In these two halls, the main exhibits are the painted pottery warriors unearthed from a Han tomb in Yangjiawan Village.

The tomb is one of the satellite tombs of the Changling Mausoleum, where Emperor Liu Bang, the first emperor of the Western Han Dynasty, was buried. About 70 meters south of the tomb, a large number of painted pottery figures were discovered in 1965. The archaeologists sorted out 3000 pottery warriors from ten pits in the tomb. They were known as an army of three thousand warriors. There are four pits with standing figures and six pits with pottery cavalrymen. The standing figures were divided into music players, dancers, and warriors. Among the music players and dancers, some carried flags, some played musical instruments, and others danced with quick and light steps in various colorful costumes. All the warriors figures held long spears and shields in hand, carried two types: large and small. It seemed to be at the point of prevalence of the small armor over the large one. The small armor was more compact and flexible. This resulted from the development of hard armor and sharp weapons in the early Han Dynasty.

The discovery of cavalryman figures in six pits out of the ten indicates that cavalrymen had an important place in the composition of the army and they were a major branch of the services then. The life-like war horses fall into two categories: large and small. They have different colors: red, black, purple, and yellow, some standstill, and others neigh with heads high up in the air. The cavalrymen have broad chests and large build. They look very forceful and vivid. Different signs are cut onto the horse's buttocks and the backs of the cavalryman figures.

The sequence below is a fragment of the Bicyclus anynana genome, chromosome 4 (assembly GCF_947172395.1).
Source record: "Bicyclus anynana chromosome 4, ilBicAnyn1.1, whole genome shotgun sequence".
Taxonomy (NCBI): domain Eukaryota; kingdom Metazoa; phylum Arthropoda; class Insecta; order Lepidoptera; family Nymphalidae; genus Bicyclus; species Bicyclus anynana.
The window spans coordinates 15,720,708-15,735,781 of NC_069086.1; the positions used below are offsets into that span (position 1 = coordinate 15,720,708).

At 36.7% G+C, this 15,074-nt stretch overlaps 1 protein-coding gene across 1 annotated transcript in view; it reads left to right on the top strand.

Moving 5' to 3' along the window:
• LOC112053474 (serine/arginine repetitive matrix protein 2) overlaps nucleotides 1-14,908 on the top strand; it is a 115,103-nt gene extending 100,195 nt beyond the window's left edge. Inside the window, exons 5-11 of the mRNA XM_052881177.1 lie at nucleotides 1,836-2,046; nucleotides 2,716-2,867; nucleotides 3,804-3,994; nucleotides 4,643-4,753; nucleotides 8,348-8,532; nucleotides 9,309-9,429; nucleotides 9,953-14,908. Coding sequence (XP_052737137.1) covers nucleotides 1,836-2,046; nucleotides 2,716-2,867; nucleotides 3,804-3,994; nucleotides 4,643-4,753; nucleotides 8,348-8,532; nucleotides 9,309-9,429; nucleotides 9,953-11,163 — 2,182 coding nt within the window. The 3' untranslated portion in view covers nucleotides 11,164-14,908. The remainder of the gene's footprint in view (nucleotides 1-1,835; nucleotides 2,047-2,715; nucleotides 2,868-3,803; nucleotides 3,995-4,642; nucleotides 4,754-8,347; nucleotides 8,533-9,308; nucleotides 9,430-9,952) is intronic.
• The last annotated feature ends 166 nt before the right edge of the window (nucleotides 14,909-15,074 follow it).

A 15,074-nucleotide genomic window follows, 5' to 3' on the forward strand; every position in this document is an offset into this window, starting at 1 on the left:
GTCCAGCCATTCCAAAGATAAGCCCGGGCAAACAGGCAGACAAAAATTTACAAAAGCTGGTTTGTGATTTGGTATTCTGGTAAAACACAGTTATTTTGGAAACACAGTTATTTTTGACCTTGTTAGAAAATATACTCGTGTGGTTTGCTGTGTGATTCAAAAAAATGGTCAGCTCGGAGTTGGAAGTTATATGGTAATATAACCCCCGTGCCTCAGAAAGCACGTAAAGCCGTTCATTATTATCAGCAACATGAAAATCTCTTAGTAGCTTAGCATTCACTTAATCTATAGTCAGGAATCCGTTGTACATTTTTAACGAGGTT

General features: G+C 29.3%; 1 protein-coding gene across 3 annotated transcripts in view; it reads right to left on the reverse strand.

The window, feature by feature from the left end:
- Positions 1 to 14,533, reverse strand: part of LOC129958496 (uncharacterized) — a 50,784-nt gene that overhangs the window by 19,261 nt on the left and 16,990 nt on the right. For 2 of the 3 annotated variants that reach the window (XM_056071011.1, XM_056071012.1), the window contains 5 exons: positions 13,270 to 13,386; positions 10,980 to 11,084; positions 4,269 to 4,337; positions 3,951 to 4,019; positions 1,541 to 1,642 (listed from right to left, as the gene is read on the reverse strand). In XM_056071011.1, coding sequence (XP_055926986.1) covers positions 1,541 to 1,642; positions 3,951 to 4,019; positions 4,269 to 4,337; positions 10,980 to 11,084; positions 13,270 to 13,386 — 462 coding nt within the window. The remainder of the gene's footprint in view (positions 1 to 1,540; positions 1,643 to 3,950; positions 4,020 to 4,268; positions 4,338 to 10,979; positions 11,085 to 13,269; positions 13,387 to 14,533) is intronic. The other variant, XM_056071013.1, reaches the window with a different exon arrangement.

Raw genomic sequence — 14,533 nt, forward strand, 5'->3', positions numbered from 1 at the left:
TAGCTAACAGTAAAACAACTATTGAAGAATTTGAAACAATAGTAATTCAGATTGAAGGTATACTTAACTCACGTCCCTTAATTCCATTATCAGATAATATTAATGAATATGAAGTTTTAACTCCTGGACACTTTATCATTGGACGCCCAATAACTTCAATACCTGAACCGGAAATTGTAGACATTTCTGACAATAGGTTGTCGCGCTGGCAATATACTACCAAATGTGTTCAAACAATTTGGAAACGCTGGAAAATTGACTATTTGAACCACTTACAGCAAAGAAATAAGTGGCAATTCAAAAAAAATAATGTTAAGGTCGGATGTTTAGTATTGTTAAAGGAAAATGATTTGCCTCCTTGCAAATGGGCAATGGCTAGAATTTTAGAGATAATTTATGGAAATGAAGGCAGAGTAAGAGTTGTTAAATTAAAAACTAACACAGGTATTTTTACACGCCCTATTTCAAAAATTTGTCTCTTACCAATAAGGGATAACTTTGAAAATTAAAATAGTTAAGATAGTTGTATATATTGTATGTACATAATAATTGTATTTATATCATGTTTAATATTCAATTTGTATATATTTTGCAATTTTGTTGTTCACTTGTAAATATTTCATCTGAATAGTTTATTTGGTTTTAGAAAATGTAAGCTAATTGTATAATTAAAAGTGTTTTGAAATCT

From the layout of these Han pottery warriors and horses, we can see that the then military formation was quite different from that of the Qin Dynasty. in the battle formation of the Qin Dynasty, infantrymen served as vanguards, with war chariots as an attacking force. In the battle formation of the Han Dynasty, infantrymen also served as vanguards, but with cavalrymen as an attacking force. War chariots were only used by commanders.

Judging from the unearthed artifacts and date of the tomb, it is estimated that the tomb occupant is, most probably, either Zhou Bo or Zhou Yafu. Both of them, father and son, once served as supreme military commanders during the Western Han Dynasty. These pottery warriors are of great value to the study of the Western Han Dynasty in the areas of military formation, artistic carving, dressing style and personal adornment.

The Seventh Exhibition Hall
Here on display in this hall are the cultural artifacts unearthed from the tombs of Western Han emperors. Nine out of the eleven Western Han emperors were buried in the area of Xianyang Tableland. There are 500 tombs altogether, including the imperial mausoleums and their satellites tombs. This complex of tombs extends for about 100 miles. Although they have not been excavated, cultural artifacts are occasionally discovered.